With a name like Mario Vs. Donkey Kong, this game might be mistakenly confused as a bout between the mustached plumber and his onetime nemesis, the barrel-hurling Gorilla. And while the game does pull aesthetics from classic Mario and Donkey Kong titles, there really isn’t a great deal about this simple puzzle platformer to justify the name or attention of the Nintendo audience.

Loosely based on the Donkey Kong Gameboy game from 1994, and a direct follow up to 2004’s Mario Vs. Donkey Kong for the Gameboy Advance and 2006’s Mario Vs. Donkey Kong 2: March of the Minis for the Nintendo DS, this latest release is breaking new ground as Nintendo’s first ever cross-buy title. This means that a single purchase of Mario Vs. Donkey Kong: Tipping Stars will immediately unlock the game for both the Wii U and the 3DS.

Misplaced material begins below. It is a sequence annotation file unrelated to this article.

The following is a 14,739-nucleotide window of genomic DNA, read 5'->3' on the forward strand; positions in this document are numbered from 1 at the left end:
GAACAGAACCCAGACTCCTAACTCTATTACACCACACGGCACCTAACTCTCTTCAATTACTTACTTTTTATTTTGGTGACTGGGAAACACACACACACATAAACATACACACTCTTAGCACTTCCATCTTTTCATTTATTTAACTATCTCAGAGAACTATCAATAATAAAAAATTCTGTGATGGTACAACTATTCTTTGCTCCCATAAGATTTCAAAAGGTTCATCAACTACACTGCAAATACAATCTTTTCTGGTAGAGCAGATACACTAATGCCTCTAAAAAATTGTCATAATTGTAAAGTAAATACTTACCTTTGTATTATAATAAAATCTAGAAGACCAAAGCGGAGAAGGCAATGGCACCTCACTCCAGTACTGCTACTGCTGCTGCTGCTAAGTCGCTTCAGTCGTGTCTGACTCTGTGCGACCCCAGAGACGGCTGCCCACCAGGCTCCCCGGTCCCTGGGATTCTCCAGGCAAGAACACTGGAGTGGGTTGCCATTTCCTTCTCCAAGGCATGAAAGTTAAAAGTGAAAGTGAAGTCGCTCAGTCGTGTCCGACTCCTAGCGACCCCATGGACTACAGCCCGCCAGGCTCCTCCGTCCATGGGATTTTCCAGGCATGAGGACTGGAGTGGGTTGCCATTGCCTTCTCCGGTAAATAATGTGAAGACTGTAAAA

The object of Mario Vs. Donkey Kong: Tipping Stars is to navigate a “mini” (basically a small windup toy) or a team of minis safely to their designated doorway. The gameplay is similar to Mario Vs. Donkey Kong 2 in that the player is unable to directly control the animatronic minis that, once started, will blindly march forward carelessly into danger. The only way to guide these windup toys to their doorway is by manipulating the stage around them as they move through it. In the introductory stages, guiding the minis to safety may require nothing more than connecting two points in order to create a bridge across a spike-filled chasm. As the levels progress, new and more technical tools will be utilized, such as springs, warp tubes and conveyer belts. The most difficult levels will test upon the player’s ability to organize teams, plan sequences and time approaches so that none of the minis are destroyed and all make it to the exit before the timer runs out.